Haggerty believes the Bruins need another top-six forward at right wing to replace the offense of Jarome Iginla, who departed this summer via free agency. Finding such a forward this early in the season, however, won’t be easy.
Buffalo Sabres defenceman Tyler Myers remains a fixture in the NHL’s early-season rumor mill. TSN’s Darren Dreger reports Myers’ name is “out there,” though the Sabres are downplaying it. Dreger suggests moving the 6-foot-8, 227-pounder blueliner could improve the Sabres’ chances in the 2015 NHL draft. He claims the Detroit Red Wings and Anaheim Ducks expressed interest in the big defenceman.
Teams hoping to land Myers, however, should be prepared to pay a steep price. Sportsnet’s Elliotte Friedman claims the Detroit Red Wings made inquiries this summer, but the talks ended when the Sabres asked for prospect forward Anthony Mantha.
Myers has struggled since his Calder Trophy-winning debut in 2009-10, but he’s only 24 and still has sufficient time to blossom into a blueline star, especially with a talent-laden club. While Sabres management is willing to listen to offers for Myers, it doesn’t mean they’re keen to move him.
Anyone can be dealt for the right price, but by demanding Mantha as part of the return from the Red Wings, it’s clear the Sabres won’t just give him away, even to improve their opportunities to land the first overall pick in the 2015 draft. If Myers shows improvement this season, don’t be surprised if the Sabres retain him.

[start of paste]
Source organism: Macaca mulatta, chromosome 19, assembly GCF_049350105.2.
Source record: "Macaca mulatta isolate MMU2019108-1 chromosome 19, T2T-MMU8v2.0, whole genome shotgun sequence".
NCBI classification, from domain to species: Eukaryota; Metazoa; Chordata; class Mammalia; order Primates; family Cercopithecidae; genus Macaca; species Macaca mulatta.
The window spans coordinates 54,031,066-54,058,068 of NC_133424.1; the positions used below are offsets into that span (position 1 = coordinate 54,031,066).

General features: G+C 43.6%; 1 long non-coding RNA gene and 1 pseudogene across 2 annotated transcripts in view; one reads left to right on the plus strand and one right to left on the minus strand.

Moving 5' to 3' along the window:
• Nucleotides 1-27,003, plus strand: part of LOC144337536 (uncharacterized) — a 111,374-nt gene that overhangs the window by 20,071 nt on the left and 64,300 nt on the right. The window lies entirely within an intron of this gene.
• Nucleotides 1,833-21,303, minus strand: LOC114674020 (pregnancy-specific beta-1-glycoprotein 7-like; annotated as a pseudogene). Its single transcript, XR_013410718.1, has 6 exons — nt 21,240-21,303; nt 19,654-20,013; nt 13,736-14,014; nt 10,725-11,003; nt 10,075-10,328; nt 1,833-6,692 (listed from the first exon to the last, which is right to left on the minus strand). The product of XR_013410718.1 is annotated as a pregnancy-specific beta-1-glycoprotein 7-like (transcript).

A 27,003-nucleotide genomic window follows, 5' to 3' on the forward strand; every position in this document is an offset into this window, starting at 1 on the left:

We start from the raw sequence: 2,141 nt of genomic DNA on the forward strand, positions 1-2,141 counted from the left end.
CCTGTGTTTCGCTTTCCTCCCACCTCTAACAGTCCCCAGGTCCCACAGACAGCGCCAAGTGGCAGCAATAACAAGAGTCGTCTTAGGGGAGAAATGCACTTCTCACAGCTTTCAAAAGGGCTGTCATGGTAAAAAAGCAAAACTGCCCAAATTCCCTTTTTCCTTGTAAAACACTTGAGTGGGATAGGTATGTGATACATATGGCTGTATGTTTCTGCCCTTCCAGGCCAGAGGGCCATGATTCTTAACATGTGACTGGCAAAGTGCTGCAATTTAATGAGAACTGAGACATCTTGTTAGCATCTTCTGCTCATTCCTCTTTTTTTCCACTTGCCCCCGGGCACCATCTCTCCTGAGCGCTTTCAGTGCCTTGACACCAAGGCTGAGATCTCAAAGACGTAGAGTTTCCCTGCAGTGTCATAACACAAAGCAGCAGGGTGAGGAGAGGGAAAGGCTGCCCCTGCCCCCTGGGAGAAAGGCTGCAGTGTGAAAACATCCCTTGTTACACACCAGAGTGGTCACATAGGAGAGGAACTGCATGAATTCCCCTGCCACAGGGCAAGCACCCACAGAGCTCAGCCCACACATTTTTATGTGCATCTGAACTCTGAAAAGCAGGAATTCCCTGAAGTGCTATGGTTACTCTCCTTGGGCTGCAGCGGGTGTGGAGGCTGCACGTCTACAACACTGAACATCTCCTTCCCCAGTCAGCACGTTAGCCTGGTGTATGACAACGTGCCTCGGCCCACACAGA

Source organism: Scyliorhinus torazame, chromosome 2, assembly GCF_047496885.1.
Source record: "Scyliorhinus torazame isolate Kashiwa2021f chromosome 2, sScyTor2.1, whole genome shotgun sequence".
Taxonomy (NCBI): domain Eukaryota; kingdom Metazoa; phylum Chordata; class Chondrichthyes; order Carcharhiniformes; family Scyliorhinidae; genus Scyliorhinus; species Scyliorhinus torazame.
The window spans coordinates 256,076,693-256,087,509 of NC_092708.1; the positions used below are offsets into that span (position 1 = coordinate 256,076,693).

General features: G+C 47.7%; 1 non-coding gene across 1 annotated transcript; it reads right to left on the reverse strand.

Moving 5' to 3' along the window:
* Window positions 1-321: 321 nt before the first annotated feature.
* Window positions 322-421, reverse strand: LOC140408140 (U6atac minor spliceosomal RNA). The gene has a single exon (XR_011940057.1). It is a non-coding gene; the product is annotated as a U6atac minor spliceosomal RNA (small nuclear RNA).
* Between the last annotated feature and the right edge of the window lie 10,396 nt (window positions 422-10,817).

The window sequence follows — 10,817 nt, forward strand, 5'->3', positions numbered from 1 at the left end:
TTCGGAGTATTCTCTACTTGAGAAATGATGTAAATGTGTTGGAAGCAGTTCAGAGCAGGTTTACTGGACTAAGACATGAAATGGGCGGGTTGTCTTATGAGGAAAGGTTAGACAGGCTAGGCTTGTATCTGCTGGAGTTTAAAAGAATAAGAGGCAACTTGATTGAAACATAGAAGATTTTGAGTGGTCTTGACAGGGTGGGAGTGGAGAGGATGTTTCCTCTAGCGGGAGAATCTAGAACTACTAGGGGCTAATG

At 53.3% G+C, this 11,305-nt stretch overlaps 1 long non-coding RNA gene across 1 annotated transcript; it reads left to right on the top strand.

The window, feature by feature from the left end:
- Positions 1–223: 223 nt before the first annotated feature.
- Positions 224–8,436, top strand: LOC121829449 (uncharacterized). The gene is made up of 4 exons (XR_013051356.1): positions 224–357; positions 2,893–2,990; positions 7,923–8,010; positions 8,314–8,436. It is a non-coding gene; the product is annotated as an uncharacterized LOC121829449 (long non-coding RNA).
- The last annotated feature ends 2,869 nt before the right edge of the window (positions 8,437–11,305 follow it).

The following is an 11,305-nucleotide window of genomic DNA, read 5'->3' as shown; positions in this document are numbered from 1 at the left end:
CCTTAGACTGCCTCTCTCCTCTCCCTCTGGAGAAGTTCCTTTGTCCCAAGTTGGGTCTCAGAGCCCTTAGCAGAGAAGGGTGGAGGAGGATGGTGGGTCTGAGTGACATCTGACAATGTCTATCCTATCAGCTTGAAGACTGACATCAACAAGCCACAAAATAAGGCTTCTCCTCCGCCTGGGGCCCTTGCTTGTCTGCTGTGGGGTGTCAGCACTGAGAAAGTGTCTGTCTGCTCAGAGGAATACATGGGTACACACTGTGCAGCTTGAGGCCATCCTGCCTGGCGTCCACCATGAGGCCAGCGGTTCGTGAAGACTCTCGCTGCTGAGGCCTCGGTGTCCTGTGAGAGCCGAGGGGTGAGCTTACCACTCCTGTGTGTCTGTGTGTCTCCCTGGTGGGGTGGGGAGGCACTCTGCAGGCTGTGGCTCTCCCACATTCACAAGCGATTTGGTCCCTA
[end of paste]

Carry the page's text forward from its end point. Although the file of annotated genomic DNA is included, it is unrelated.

Toronto Maple Leafs center Nazem Kadri and defenseman Jake Gardiner were subjects of trade speculation throughout last season. In a recent interview with the Toronto Sun’s Mike Zeisberger, Leafs GM Dave Nonis claims he never actively shopped the pair.
Nonis did say if the right deal came along for a player like Kadri he would trade him. “But there’s a big difference between being willing to trade a player and trying to trade a player. We were never trying to trade Jake or Naz,” he said. Nonis said the Leafs re-signed Gardiner to a long-term deal this summer because they believe in him, and Nonis expects Kadri will also be a special player.
Given the rumors flying around last season about Kadri and Gardiner, Nonis was probably getting calls from rival clubs expressing interest in the pair. If the Leafs struggle again this season, or if Kadri and/or Gardiner fail to improve as projected, the speculation could resurface, but Nonis made it very clear last season he expected to get a comparable young player in return for either guy.